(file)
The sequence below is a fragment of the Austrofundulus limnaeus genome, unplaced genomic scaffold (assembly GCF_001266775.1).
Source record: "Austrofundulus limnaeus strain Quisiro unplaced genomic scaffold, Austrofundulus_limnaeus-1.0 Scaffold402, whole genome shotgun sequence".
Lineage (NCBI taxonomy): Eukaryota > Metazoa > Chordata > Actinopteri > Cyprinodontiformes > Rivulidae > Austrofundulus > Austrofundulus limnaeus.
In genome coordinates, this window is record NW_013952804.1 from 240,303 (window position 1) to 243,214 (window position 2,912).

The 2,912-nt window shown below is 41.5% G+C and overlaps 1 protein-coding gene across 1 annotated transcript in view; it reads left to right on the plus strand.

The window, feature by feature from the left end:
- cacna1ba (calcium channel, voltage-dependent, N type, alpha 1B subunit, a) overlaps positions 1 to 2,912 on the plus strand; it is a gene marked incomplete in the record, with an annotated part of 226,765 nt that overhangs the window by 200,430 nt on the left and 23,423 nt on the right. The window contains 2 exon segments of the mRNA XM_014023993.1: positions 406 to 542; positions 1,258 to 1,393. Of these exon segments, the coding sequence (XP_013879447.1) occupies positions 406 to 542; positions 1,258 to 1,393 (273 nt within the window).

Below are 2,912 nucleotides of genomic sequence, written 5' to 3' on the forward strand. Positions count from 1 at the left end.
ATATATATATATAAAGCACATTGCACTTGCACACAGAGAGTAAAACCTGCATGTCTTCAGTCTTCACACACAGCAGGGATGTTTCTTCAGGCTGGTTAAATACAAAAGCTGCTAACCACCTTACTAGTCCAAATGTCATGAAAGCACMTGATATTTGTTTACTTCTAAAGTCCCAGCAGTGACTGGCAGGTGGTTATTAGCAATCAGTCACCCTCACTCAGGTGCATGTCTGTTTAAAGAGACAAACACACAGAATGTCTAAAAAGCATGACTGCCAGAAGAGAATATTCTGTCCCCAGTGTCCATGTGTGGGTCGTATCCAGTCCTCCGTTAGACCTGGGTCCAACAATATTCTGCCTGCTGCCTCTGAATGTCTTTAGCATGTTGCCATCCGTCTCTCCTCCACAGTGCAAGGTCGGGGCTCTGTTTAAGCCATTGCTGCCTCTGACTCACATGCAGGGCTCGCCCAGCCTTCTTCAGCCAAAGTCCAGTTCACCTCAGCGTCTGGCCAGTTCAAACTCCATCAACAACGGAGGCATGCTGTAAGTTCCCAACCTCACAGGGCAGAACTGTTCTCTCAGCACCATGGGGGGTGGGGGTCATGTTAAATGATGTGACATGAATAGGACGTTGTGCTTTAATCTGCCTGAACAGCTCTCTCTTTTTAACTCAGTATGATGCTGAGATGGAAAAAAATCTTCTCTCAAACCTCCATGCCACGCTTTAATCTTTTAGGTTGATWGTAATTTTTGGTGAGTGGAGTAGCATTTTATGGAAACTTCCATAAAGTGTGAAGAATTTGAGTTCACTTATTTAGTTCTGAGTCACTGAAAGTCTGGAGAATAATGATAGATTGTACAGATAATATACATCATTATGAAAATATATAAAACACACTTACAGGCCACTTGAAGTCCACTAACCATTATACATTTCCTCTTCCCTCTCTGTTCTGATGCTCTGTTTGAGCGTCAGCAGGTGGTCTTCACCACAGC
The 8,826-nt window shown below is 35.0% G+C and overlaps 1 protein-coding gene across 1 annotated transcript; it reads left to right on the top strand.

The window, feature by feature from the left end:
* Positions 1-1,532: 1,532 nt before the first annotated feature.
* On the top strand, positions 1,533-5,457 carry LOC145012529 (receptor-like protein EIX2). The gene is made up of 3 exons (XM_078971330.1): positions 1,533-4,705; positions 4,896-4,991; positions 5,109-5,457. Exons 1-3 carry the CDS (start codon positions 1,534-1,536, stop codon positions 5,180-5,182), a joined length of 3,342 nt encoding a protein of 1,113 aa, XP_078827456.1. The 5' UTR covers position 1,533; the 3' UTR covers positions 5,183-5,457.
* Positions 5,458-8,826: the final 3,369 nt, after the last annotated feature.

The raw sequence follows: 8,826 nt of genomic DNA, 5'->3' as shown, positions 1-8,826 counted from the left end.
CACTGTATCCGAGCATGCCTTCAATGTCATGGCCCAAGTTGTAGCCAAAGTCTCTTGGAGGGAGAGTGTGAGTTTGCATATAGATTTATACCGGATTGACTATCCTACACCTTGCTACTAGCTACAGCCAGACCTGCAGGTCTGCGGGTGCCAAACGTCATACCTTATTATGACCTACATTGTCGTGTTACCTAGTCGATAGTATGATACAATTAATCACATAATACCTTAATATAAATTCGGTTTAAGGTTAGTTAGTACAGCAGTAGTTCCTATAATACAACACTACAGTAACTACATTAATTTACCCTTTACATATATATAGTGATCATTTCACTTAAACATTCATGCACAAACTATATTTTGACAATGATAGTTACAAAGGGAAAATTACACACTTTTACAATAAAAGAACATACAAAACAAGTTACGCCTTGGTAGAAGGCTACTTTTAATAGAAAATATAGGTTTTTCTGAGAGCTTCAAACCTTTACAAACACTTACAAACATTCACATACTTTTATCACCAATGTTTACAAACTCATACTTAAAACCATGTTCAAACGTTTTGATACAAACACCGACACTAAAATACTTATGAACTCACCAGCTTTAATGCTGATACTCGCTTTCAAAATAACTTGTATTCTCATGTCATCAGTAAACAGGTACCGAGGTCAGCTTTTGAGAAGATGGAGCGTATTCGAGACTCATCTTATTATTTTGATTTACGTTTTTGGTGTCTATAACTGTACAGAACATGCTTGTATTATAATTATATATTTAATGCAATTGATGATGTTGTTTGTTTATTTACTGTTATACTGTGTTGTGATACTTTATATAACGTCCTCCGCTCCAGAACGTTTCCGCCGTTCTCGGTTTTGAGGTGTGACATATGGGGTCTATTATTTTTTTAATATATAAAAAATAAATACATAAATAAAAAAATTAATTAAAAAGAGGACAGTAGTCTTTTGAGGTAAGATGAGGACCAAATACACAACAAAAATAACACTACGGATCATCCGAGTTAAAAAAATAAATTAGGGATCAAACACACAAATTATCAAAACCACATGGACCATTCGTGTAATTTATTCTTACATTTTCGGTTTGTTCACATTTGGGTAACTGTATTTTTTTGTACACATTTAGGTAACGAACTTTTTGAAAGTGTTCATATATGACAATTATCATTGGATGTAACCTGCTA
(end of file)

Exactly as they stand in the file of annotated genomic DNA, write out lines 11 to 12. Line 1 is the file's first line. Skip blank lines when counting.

The window, feature by feature from the left end:
* Positions 1-1,532: 1,532 nt before the first annotated feature.